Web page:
Cost of living factored into wage rise

Regularly reviewing staff wages becomes particularly important at the start of the new financial year for award covered staff. 

The Fair Work Commission sets a minimum wage for private sector employees, which is subject to any applicable industrial award.  In the legal services industry, this is the Legal Services Award 2020. 

The Fair Work Commission minimum wage panel handed down its Annual Wage Review decision on 3 June and decided to increase:

  • all modern award rates by 3.75 per cent (the rise last year was 5.75 per cent);
  • the National Minimum Wage to $915.90 per week.

In reaching its decision, the Fair Work Commission took into account that:

  • cost-of-living pressures for modern award reliant employees remain high;
  • modern award minimum wages remain lower than five years ago in real terms, resulting in financial stress;
  • it was not appropriate to increase award wages significantly above the inflation rate, mainly because labour productivity was no higher than four years ago;
  • the labour market and business profit growth remain strong but the picture is less positive in some award reliant sectors;
  • modern award reliant employees would soon receive the benefit of the Stage 3 tax cuts; and
  • the forthcoming increase in the superannuation guarantee contribution rate.

The Fair Work Commission considered an increase of 3.75 per cent to be broadly in line with forecast wages growth across the economy.  The Fair Work Commission will also establish a program to address gender undervaluation issues in certain modern awards. 

The National Minimum Wage and award rate increases will take effect from the first full pay period on or after 1 July 2024. 


This means that the federal weekly minimum full time wage will increase from 1 July 2024 from $882.80 per week ($23.23 per hour) to $915.90 per week ($24.10 per hour). 

Increases to the minimum rates contained in the Legal Services Award 2020 will take effect from the start of the first full pay period on or after 1 July 2024.  Award allowances will also be affected.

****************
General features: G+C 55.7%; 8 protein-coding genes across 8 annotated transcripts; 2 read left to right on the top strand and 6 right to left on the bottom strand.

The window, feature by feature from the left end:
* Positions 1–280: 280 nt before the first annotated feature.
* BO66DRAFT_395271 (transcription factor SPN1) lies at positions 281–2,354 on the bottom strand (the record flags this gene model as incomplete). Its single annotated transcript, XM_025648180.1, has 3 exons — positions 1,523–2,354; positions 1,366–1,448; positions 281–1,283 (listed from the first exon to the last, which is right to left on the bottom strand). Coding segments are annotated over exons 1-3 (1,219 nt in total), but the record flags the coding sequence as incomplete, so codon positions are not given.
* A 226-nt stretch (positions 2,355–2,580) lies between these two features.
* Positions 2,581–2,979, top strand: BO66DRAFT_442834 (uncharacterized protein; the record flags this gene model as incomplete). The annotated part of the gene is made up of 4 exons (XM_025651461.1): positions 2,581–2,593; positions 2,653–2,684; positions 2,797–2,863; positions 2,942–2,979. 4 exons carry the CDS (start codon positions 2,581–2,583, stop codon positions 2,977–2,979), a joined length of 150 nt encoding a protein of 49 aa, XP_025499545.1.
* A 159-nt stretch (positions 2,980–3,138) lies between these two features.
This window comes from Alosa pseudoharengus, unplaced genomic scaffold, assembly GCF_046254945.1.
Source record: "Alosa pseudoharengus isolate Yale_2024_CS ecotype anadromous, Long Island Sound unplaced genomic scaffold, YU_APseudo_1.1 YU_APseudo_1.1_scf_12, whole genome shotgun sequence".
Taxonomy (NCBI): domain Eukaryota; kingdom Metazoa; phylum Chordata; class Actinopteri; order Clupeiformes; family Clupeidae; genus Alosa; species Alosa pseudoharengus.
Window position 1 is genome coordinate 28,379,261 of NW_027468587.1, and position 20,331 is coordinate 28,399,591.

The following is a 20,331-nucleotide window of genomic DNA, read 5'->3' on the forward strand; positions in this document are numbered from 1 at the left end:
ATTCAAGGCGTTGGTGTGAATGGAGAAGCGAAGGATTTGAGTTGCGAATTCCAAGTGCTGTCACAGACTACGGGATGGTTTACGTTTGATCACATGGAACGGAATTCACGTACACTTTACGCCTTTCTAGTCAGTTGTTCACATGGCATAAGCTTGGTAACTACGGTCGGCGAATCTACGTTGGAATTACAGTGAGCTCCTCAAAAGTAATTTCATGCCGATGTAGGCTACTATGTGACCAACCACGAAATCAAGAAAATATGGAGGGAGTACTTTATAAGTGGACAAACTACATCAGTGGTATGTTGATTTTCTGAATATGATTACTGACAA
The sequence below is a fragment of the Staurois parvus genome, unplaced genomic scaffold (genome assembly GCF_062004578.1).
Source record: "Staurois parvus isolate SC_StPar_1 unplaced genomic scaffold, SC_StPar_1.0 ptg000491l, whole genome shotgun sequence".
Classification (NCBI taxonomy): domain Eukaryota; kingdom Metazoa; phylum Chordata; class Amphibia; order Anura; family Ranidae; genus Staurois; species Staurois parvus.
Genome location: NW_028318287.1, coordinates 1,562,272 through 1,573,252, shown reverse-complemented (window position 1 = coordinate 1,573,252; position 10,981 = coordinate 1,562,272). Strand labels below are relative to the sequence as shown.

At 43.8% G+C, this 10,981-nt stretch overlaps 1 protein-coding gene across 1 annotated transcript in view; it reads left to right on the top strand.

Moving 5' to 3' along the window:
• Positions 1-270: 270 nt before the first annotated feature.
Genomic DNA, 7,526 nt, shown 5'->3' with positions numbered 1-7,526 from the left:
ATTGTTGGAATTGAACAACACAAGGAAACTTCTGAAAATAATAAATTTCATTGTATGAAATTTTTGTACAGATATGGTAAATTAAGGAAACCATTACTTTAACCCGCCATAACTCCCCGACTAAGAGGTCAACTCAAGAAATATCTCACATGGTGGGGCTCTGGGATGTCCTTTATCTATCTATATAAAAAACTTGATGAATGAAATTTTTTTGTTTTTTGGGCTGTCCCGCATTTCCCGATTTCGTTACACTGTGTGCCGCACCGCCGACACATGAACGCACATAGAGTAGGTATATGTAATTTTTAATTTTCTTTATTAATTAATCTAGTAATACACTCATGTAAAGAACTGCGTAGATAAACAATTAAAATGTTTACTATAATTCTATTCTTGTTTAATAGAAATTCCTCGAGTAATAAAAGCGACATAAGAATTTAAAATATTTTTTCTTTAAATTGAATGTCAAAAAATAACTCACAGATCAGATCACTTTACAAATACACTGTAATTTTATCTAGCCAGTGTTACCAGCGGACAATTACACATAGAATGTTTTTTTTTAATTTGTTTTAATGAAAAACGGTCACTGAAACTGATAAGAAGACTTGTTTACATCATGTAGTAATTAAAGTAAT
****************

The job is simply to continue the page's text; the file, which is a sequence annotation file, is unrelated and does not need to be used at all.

A summary of the Fair Work Commission’s decision can be found at

Employers should check the Fair Work Commission website for pay rate revisions to the Legal Services Award 2020 at  Employers and employees can also subscribe to electronic award updates from the Fair Work Commission. The Fair Work Ombudsman also has online pay checking resources –

Remember that employees cannot be paid less than required by an applicable modern award (including overtime, penalty rates and allowances).

It is only trainees, apprentices and junior employees, employees to whom training arrangements apply and employees with a disability who may be paid less than these minimum rates and then only if specified in an applicable award or enterprise agreement.


For non-award employees, the obligation is for employers to ensure an employee is being paid more than the minimum wage rate for all their hours of work.

Care needs to be taken in relation to annualised wage and common law salary arrangements to ensure they comply with award and legal requirements. 

A failure to apply the minimum wage increase can result in a claim for back pay (covering up to the last six years) and the imposition of a penalty for breaching the industrial award (up to $18,780 for individuals, $93,900 for employers with less than 15 employees and $469,500 for larger employers per breach) and also has potential professional conduct implications.  Higher penalties (up to $187,500 for individuals, $939,000 for employers with less than 15 employees and $4,695,000 per breach for larger employers for companies) are payable for certain serious contraventions. 

Also, from 1 July 2024, the compulsory employer Superannuation Guarantee rate will increase from 11 per cent to 11.5 per cent. 

The other change that occurs each year from 1 July is an adjustment in the income level for statutory unfair dismissal claims which may be relevant when considering terminating the employment of a professional staff member. 

This year, the unfair dismissal high income threshold will increase to $175,000 (excluding superannuation and non guaranteed amounts, eg bonuses) from 1 July and the maximum compensation available for unfair dismissal increased to $87,500. 


This reinforces the importance for employers of making a decision whether to retain an employee before the deemed statutory probation period (called the “minimum employment period”) ends. 

This period is 12 months for employers with less than 15 employees and six months for those employers with 15 or more employees.  These periods cannot be extended, even by agreement. 

Rob Stevenson, a Queensland Law Society Accredited Specialist in Workplace Relations Law, is a Member of the QLS Industrial Law Committee. Rob is currently the Chair of the Society’s Specialist Accreditation Committee for Workplace Relations as well as being a QLS Senior Counsellor. 

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